This participatory memorial, by artist Alana Hunt, emerged in response to Kashmir’s Summer of 2010. In the face of the violence, the growing number of dead and the lack of serious media coverage, Hunt evolved ways to speak, to connect and to write in a form that would reach places where the news headlines do not. By July 2012 she had invited 118 people to share a cup of nun chai with her as a simple act that acknowledged this loss of life. Like an ever-growing memory the endeavour unfolded over two years of tea and conversation – across Australia, Europe, parts of South Asia and Kashmir – into a gentle yet challenging refusal to allow that loss of life to simply pass.
Since June 11, these memorialising words and images have appeared here in Kashmir Reader serialised every Tuesday, Thursday and Saturday.
I read Gowhar Fazili’s Grieving as a Medium. The piece sensitively considers the articulation of grief in Kashmir through the pain and sense of loss expressed by two mothers whose very young sons had died in 2010. Cath is my aunt, and she is also a new mother. As we spoke, her 5-month-old baby, my little cousin Theo, slept soundly in the other room.
It was a hot Sydney summer day. The flavour of nun chai isn’t suited to hot weather, so I asked Cath to imagine the cool of the Himalayas. When I first returned to Delhi from Kashmir in mid-2009 I brought a bag of tea leaves from Sopore. I would often make nun chai during Delhi’s cold winters. I tried to persuade friends to drink it with me, but the salty flavour was too much for those accustomed to sweet sugary tea. But there was one man named Salim who liked my nun chai. He runs a tea stall at Nizamuddin Dargah and requested me to bring it for him when I visited. I would often carry the nun chai in a thermos from the JNU campus to Nizamuddin Dargah. When I eventually returned to Australia in mid-2010, I was still making nun chai in winter, sharing it with friends and family and speaking about Kashmir.
On a bitterly cold winter morning in Sydney, while reading through reports and newspaper articles online, I read that the death toll in Kashmir had suddenly reached 69. Somehow I came to feel that loss of life in the cup of nun chai that rested in my hand. Those 69 people were gone and like them the many cups of nun chai they would have drunk daily wouldn’t exist anymore. Cath and I held our cups of nun chai, and sat with this thought for a moment.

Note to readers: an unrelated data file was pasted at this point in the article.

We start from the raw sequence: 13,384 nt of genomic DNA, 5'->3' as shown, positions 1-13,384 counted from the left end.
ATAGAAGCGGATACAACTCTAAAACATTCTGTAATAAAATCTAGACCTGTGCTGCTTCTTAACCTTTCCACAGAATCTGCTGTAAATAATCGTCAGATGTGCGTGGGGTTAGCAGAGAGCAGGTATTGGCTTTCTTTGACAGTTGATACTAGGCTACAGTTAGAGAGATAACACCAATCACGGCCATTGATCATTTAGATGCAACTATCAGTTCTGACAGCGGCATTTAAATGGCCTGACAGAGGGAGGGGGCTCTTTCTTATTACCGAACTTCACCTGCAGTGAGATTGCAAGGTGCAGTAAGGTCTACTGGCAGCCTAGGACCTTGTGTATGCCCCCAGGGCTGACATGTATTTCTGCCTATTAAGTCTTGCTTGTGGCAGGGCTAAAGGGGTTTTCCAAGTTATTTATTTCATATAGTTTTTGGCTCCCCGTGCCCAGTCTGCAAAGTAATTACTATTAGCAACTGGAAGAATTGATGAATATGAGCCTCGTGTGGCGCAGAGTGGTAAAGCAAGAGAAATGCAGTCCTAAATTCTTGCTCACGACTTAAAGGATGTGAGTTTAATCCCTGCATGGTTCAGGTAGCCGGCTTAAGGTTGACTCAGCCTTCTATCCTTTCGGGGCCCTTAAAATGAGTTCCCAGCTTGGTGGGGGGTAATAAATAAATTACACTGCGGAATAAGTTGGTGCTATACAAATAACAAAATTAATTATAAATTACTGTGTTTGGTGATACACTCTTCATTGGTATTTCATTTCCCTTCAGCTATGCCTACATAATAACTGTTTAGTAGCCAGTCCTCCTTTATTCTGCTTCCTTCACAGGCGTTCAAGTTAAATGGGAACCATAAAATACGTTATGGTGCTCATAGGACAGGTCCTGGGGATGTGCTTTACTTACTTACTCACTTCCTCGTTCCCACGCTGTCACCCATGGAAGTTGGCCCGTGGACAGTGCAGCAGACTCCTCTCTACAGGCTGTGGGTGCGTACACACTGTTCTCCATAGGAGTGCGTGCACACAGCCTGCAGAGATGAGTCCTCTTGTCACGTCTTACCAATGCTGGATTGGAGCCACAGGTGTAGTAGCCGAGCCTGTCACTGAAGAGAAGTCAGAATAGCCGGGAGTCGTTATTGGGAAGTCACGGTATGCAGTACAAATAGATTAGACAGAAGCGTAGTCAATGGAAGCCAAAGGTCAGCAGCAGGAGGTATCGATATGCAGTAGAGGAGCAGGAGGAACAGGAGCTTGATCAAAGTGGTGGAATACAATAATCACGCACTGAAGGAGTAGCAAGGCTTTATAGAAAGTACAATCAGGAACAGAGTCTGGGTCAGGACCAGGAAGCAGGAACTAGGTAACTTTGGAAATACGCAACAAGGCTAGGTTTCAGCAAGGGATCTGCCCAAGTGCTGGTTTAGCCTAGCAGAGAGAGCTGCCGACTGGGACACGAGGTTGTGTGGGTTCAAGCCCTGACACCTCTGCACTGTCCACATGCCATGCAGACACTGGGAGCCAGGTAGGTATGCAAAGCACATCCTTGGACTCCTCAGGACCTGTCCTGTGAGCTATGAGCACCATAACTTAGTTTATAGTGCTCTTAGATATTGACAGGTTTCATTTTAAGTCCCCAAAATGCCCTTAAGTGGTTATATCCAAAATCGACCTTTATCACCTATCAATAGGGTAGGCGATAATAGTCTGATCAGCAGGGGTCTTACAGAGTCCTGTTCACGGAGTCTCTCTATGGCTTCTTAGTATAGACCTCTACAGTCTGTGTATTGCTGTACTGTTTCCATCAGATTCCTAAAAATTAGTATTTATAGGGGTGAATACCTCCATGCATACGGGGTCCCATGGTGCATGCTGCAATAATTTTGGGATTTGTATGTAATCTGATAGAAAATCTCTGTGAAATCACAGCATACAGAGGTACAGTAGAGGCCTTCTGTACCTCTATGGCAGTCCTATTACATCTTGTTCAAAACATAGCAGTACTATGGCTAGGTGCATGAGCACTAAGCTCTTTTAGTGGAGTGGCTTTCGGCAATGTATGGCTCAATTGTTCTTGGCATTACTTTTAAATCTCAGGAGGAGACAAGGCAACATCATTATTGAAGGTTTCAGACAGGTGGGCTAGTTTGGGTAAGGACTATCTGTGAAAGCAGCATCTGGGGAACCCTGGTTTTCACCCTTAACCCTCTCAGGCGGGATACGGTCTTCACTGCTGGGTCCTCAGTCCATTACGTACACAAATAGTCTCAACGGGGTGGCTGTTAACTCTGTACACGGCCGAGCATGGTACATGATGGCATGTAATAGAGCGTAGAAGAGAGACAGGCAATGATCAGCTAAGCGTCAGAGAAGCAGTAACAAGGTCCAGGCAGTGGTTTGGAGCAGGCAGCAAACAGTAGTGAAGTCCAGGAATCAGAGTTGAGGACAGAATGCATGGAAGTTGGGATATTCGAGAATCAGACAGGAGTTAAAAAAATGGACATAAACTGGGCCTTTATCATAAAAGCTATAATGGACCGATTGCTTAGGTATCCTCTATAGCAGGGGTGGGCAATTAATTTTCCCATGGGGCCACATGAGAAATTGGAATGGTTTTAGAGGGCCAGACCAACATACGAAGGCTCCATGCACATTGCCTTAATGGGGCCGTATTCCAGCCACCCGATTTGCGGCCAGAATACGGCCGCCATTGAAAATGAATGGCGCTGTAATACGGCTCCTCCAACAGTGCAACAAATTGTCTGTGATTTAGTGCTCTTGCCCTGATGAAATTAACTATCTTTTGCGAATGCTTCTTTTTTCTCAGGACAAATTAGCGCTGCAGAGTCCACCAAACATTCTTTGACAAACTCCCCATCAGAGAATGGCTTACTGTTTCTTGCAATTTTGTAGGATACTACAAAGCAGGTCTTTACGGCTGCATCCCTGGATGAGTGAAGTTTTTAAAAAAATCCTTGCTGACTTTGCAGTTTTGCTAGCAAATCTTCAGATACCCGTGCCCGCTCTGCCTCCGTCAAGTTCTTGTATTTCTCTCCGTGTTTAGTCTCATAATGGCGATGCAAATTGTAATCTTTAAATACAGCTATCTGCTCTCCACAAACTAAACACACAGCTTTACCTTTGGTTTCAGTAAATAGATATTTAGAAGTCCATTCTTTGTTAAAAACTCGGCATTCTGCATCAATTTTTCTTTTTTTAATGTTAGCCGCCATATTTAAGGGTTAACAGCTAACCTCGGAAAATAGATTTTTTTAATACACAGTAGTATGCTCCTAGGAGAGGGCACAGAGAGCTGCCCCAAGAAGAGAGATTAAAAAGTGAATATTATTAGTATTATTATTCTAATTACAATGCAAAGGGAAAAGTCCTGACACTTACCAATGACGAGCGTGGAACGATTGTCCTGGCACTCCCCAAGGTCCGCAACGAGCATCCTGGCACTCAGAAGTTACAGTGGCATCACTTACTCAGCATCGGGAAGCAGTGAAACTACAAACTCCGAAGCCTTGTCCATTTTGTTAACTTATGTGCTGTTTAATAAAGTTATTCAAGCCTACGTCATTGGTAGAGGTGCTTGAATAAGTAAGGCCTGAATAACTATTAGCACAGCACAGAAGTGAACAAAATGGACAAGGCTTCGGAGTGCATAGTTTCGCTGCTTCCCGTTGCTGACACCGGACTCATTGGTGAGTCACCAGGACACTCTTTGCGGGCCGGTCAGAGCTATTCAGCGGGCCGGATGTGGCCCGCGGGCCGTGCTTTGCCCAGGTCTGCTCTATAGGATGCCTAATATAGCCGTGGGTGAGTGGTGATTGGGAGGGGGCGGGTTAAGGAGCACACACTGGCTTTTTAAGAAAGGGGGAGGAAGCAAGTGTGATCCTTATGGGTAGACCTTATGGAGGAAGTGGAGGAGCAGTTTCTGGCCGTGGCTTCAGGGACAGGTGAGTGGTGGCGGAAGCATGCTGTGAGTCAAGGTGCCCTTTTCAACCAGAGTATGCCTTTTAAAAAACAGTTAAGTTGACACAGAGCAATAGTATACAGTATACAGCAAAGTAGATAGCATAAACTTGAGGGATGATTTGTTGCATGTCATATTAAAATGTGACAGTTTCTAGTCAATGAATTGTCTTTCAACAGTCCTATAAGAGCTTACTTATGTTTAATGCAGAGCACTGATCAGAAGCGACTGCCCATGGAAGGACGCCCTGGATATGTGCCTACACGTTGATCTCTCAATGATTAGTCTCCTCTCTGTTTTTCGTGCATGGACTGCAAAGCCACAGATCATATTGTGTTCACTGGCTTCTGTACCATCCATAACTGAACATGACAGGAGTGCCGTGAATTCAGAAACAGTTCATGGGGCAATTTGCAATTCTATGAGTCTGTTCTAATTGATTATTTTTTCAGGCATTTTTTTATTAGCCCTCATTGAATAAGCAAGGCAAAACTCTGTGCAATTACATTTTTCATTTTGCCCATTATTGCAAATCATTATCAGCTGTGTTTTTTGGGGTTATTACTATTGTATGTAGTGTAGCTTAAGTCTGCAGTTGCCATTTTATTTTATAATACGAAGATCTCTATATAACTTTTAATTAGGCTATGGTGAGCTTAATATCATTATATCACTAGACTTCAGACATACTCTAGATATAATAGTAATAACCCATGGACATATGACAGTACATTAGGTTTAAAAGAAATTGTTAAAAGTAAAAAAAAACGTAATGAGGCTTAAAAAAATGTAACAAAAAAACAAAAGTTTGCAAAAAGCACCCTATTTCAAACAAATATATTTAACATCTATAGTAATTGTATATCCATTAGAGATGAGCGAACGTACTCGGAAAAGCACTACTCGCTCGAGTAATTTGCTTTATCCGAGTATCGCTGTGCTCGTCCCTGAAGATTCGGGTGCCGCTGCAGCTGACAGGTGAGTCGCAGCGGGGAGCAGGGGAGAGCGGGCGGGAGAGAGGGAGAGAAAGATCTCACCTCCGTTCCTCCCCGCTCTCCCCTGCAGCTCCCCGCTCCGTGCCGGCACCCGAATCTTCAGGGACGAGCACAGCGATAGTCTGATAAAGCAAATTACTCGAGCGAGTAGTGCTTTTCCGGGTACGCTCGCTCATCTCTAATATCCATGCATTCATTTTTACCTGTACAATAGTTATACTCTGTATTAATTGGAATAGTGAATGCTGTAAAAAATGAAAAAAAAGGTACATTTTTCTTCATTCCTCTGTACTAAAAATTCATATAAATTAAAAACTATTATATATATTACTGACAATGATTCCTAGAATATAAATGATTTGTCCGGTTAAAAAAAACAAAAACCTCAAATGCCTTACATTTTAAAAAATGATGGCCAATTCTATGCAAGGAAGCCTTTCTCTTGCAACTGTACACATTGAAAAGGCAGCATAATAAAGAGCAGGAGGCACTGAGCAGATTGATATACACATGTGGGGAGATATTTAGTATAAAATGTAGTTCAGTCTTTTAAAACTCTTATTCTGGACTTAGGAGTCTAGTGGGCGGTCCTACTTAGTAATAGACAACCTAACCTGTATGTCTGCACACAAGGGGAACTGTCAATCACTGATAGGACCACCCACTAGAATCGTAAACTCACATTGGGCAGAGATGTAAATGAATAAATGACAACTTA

How did Kashmiris deal with this loss? The cups of nun chai, shared between family and friends, would continue to be filled with more nun chai. One set of lips would no longer touch it, but others would kiss the absence every day. Life would go on. The state tries to make itself invincible by becoming impersonal—it is no person. The resistance to the state defeats it by becoming collective; it is all the people all the time.
Cath asked many questions about Kashmir. We spoke of how the events of the past have shaped the present. “When did it end? The violence of 2010 – are people still dying now?” The violence of Kashmir’s occupation feels like waves perpetually pounding an ocean shore. It feels all encompassing—sometimes the waves are small and quiet and at other times they are big and forceful. But they never stop pounding the shore. The occupation will never stop pounding the people until it eventually packs up and leaves.
“I remember hearing about Kashmir in the early 1990s. I had just finished high school and it was in the news. I remember the violence reported in the media, but I never understood the story behind it all.” Then suddenly baby Theo woke from his sleep and began crying. Cath brought him out, “Perhaps he can also take part in the work?” As I looked at Theo in his mother’s arms I began to speak about Gowhar’s essay Grieving as a Medium.
Gowhar’s piece explored the relationship between the private and public, and the personal and political nature of grief in Kashmir through the stories of two mourning mothers. In their expression of grief both mothers had emphasised the character of their sons; describing their individual physique, personality, demeanour, idiosyncrasies and role in the wider community in the minutest of details. As Gowhar writes: I had not expected her to talk about her dead son so easily. She began instantaneously to describe her son’s nature and personality, while at the same time she tried to place before us the exact circumstances that preceded his departure on the day of his final outing.
As I spoke of the death of a twelve year old boy, shot by Indian security forces that summer, my grandmother, shocked at the idea of a man shooting a boy, piped up from the other room. “Why are they shooting children?” she exclaimed. The conversation continued between myself, my grandmother and my aunt with baby Theo in her arms. In this little room in Sydney our own stories merged with the stories of other women’s losses as they came to light for us through Gowhar’s Grieving as a Medium.
—Alana Hunt makes art, writes and occasionally curates. Her work is informed, in quiet yet consistent ways, by the dual (post)colonial worlds of South Asia and the remote East Kimberley region of Western Australia.